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Metachronous Microvascular Free Flaps In Patients With Fanconi Anemia
Matthew A. Wright1, Ishani Premaratne1, Mariam Gadjiko1, Gwendolyn S. Reeve2, David I. Kutler3, Jason A. Spector1.
1Weill Cornell Medicine, Division of Plastic Surgery, New York, NY, USA, 2Weill Cornell Medicine, Division of Oral and Maxillofacial Surgery, New York, NY, USA, 3Weill Cornell Medicine, Department of Otolaryngology, New York, NY, USA.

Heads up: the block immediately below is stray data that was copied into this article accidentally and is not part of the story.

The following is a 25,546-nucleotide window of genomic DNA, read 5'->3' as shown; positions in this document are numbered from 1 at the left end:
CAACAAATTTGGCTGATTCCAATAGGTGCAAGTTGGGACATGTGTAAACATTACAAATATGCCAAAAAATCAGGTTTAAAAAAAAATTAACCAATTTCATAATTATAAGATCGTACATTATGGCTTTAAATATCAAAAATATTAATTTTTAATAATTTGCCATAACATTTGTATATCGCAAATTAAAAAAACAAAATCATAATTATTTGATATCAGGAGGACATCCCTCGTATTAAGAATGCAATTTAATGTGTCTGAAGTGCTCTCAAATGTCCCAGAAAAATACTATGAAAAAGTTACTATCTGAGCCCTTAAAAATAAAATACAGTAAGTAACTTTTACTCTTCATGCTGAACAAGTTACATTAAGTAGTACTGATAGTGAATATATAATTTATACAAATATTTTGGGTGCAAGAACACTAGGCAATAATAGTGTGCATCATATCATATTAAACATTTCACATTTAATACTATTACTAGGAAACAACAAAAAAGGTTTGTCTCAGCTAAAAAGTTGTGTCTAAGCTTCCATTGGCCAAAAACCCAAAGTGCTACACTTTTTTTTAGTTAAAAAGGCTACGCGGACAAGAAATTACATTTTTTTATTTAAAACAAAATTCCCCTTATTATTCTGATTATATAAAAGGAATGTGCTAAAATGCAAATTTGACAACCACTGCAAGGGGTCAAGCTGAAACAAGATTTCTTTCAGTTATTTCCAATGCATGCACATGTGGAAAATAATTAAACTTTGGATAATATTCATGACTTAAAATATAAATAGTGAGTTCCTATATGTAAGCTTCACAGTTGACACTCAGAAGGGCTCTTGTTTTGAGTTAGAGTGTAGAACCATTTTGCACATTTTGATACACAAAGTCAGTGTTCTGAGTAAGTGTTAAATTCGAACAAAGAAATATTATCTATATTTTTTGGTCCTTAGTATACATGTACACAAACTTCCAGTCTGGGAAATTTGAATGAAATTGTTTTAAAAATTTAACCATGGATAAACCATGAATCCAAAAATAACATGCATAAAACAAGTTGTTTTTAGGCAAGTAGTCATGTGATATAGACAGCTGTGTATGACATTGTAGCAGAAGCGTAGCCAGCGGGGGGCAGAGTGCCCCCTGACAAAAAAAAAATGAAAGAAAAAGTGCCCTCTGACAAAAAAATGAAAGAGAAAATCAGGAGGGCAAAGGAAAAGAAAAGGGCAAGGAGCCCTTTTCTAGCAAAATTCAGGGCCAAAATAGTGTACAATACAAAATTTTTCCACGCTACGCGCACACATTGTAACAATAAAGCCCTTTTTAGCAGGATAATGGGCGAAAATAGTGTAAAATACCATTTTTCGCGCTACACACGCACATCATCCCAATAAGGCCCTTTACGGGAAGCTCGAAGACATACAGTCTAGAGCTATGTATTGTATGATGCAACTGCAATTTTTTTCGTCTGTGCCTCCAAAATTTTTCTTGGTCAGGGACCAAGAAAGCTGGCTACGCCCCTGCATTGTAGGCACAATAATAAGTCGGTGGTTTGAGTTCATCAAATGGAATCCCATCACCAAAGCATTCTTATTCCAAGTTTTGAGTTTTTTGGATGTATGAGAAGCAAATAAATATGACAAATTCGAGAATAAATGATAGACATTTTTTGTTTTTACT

PURPOSE: Fanconi anemia (FA) is a genetic disorder characterized by bone marrow failure, chromosomal instability, bone defects, congenital anomalies, and a high incidence of solid and leukemic malignancy. Nearly 30% of patients develop a solid malignancy by age 40, with a large proportion of these being head and neck tumors with an incidence of relapse approaching 50%. Consequently, there is a need for reconstruction in this cohort, with free flaps often representing the most reasonable approach. Surgeons are often hesitant to perform such reconstructions on these patients, however, given the significant comorbidities associated with FA, and there are little published data regarding the safety and outcomes of such cases. We present a small case series performing metachronous head and neck free flaps in two patients with FA and show that such procedures can be performed safely and with acceptable functional and cosmetic outcomes not only once, but also in cases where metachronous free flaps are necessary. METHODS: Patients were identified, and charts were retrospectively reviewed for pertinent pre- and perioperative details in addition to functional and cosmetic outcomes. RESULTS: Case 1 A 43-year-old female with FA presented with squamous cell carcinoma (SCC) of the left mandible alveolar mucosa. This was resected and immediately reconstructed with a right fibular osteomyocutaneous free flap, with good functional (tolerating softs by four months) and cosmetic outcomes. Eighteen months later, she was found to have SCC of the hypopharynx. After strict hematologic optimization including transfusion to a hemoglobin above 7 g/dL and a platelet count greater than 50,000 cells/mL, she underwent total laryngopharyngectomy followed by immediate reconstruction of her neopharynx with a tubed anterolateral thigh flap. The postoperative course was complicated by a small pharyngocutaneous fistula which was managed conservatively and resolved by six weeks. The patient had a good cosmetic and functional outcome, though she died nine months postoperatively due to complications unrelated to her prior surgeries. Case 2 A 19-year-old male with severe FA and a history of bone marrow transplantation presented with extensive SCC of the mobile tongue requiring subtotal (~90%) glossectomy. His defect was immediately reconstructed with a right anterolateral thigh chimeric free flap, with the vastus lateralis used to recreate the floor of the mouth and the fasciocutaneous tissue providing the bulk of the tongue. Despite an excellent initial outcome, however, he had a recurrence six months later and required resection of the floor of the mouth (including the anterior portion of his prior reconstruction), segmental mandible, and neck with a left osteomyocutaneous free flap. Although he was tolerating PO initially after the second flap, he required tube feeds after undergoing radiotherapy, and seventeen months postoperatively he has a satisfactory cosmetic outcome. CONCLUSIONS: Patients with FA will often require reconstruction of a second devastating head and neck SCC. This small case series is the first to demonstrate that patients with FA are not only potential candidates for microvascular free flap reconstruction but that they may undergo multiple such procedures with acceptable functional and cosmetic outcomes with the appropriate perioperative management.


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